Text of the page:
Introduction: Froggy World 1 the Catapult

About: I am an author and a maker. My current project is Santa's Shop. I'm working on a science fiction type book--more later. @EngineerRigsby

Froggy World is an amusement park for adventurous frogs. 

This ride is the first in a series.  Each ride receives a signal from the previous ride "You've got the frog;" and each ride signals the next that "Frog has left, you've got the frog." Eventually, the frog will be returned to the catapult (by another ride) and the cycle will repeat.

The concept for winding and releasing the catapult spring comes from Arduino Controlled Catapultby UnusualTravis

Step 1:

There is no real "beginning" or "end" to this amusement park, but I had to start somewhere.  The signal on Arduino pin #13 (brought low) will cause this ride to catapult the frog, return to "ready" position and notify the next ride (by a low signal on pin #11) that the frog is now in their hands.

The code "winds" the spring servo, then moves the "release servo."  The spring servo unwinds (catapult falls back to start position) and the "release servo" moves to the latch position.  Then the "frog has left" signal is activated.

#include <Servo.h>

Servo myservo;

Servo release;

int start = 13;

int next = 11;

int val = 0;

void setup ()



pinMode(start, INPUT);

pinMode(next, OUTPUT);

digitalWrite(next, HIGH);




void loop ()










digitalWrite(next, LOW);


digitalWrite(next, HIGH);


Step 2:

I had to start somewhere . . . and this frog is actually #7 in my design sequence.

Design and 3d print files are available at:

Step 3:

I used magnet wire to tie the 1/4" x 3 1/4" x .025" spring to the catapult arm.

Step 4:

The catapult restraint keeps the arm in a position such that it will return to rest when the wound spring is released.

Step 5:

I cut a 1/4" x 3 1/4" x .025" spring to fit in the restraint.

Step 6:

The spring sticking out looks hazardous . . .

Step 7:

So, I cut the spring off and added a "safety button" on the end.

Step 8:

The 8" x 15" by 1/4" plywood base should be painted at this time.  (I didn't--had to remove everything to paint).

Add the base and the restraint with screws or small bolts.

Step 9:

Take the "servo extender" and drill two 1/16" diameter holes through the extender and the servo horn.  Use magnet wire to secure the extender to the horn.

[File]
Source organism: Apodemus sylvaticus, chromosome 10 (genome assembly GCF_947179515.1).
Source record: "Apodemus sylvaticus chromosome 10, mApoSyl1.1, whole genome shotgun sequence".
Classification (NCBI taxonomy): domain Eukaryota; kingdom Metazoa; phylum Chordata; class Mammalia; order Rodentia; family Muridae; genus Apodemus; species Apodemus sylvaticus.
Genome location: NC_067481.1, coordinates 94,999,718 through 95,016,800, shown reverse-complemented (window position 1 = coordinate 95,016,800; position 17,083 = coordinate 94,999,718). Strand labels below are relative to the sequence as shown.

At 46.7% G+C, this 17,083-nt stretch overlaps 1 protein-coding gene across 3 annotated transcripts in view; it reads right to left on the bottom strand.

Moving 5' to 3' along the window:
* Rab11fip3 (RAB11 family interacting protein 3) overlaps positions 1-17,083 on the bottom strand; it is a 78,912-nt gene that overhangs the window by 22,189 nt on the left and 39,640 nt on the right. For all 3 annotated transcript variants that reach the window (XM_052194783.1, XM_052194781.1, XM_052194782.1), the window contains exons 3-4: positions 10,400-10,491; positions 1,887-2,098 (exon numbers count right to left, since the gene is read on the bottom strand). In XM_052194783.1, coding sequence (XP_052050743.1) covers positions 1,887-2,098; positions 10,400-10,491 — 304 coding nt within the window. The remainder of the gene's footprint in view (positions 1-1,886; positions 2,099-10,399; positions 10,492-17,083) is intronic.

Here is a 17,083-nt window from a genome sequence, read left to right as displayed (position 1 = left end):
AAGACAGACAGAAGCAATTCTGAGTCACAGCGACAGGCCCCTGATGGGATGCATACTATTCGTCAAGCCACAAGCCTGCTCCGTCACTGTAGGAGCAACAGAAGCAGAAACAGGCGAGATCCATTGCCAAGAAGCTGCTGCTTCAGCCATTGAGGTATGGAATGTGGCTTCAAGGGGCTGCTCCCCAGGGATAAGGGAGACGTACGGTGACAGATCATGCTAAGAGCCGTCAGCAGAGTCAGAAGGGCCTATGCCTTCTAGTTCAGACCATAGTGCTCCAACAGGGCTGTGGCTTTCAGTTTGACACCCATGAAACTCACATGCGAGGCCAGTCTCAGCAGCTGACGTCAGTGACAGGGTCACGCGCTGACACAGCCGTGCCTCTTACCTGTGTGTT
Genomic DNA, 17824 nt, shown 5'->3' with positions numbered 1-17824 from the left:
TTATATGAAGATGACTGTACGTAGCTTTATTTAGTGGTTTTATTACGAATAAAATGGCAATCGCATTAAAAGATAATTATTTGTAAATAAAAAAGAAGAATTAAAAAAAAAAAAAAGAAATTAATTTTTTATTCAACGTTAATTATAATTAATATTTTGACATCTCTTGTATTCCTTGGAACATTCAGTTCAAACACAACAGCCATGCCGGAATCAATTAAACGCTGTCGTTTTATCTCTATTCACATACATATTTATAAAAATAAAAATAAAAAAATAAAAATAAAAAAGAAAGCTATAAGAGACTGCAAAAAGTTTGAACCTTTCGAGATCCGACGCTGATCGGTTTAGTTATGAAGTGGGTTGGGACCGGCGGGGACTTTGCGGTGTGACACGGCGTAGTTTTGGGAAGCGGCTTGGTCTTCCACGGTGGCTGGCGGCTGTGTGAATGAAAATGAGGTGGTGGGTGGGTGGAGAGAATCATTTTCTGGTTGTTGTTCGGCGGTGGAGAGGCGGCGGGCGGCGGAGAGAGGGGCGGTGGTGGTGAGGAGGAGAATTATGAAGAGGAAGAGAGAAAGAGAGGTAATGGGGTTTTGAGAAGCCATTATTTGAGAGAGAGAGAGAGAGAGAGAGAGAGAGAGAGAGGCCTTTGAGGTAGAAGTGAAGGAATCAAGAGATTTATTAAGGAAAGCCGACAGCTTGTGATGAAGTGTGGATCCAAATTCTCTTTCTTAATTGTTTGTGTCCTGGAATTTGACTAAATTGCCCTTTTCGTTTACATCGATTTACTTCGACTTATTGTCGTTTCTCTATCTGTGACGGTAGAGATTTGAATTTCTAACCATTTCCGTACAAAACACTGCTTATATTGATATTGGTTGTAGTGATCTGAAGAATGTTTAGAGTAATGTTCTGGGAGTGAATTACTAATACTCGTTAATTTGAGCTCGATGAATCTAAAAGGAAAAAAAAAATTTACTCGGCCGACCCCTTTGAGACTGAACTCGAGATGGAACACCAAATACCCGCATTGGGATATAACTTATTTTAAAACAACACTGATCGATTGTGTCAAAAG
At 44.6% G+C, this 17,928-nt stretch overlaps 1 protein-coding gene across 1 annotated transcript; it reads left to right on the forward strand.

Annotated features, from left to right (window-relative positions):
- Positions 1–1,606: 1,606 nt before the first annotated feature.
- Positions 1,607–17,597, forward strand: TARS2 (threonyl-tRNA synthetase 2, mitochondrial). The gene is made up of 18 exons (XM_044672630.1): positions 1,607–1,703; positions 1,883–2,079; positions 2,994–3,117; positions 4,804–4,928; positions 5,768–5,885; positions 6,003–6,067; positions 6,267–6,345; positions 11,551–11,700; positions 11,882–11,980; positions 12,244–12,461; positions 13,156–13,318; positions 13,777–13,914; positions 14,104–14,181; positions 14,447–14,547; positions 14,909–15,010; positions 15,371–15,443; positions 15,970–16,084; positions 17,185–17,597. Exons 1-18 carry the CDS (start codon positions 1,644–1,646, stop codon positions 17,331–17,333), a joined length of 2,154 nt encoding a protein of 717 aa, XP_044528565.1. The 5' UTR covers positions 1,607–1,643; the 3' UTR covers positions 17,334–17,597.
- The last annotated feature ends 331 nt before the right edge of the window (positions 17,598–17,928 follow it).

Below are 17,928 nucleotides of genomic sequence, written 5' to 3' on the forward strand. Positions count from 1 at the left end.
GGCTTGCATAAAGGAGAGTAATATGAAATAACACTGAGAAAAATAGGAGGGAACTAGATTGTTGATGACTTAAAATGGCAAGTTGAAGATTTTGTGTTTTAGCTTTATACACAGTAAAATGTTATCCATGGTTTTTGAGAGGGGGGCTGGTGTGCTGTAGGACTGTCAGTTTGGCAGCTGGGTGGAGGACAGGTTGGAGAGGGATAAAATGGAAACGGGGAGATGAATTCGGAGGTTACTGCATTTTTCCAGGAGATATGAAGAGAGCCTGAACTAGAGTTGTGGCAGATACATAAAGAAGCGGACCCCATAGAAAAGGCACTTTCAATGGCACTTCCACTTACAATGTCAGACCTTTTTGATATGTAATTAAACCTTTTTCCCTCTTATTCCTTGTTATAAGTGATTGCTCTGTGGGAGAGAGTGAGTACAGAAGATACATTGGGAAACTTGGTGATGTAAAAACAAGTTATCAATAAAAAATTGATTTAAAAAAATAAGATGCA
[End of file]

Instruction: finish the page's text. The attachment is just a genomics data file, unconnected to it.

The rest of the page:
Step 10:

Mount the servo (Hi tec HS 311--available at into the servo spring bracket.

Step 11:

Secure this with the spring servo bracket lid.

Step 12:

Install the catapult lever using a 3" long by 1/4" diameter wood dowel.  Attach a 1/4" x 3 1/4" by .025 spring to the catapult lever and the servo extender using magnet wire (#22).

Attach the servo horn to the servo motor and stretch the spring just enough that the catapult arm will lie at rest when the servo horn is in the leftmost position.

Step 13:

Fasten the "release servo" so that it prevents the catapult arm from lifting.

Step 14:

Secure the servo arm with the servo screw.

Step 15:

Secure the 9 volt battery holder to the plywood.

Solder jumper pins to the ends of all wires (use heat shrink tubing to protect the solder connections from shorting).

Step 16:

Screw the AA battery holder to the plywood.

Step 17:

Screw the Arduino to the plywood. 

Download the software from step #2 to the Arduino if you have not already done so.

Step 18:

Remove the sticky back paper and attach the perf board to the plywood (you'll never get it loose--be sure it's where you want it). 

Neaten up the cable runs with cable ties or holders (some printed ones are available if you are 3d printing parts).

Step 19:

Fasten everything together, as neatly as possible.

Step 20:

The frog should be ready to fly!

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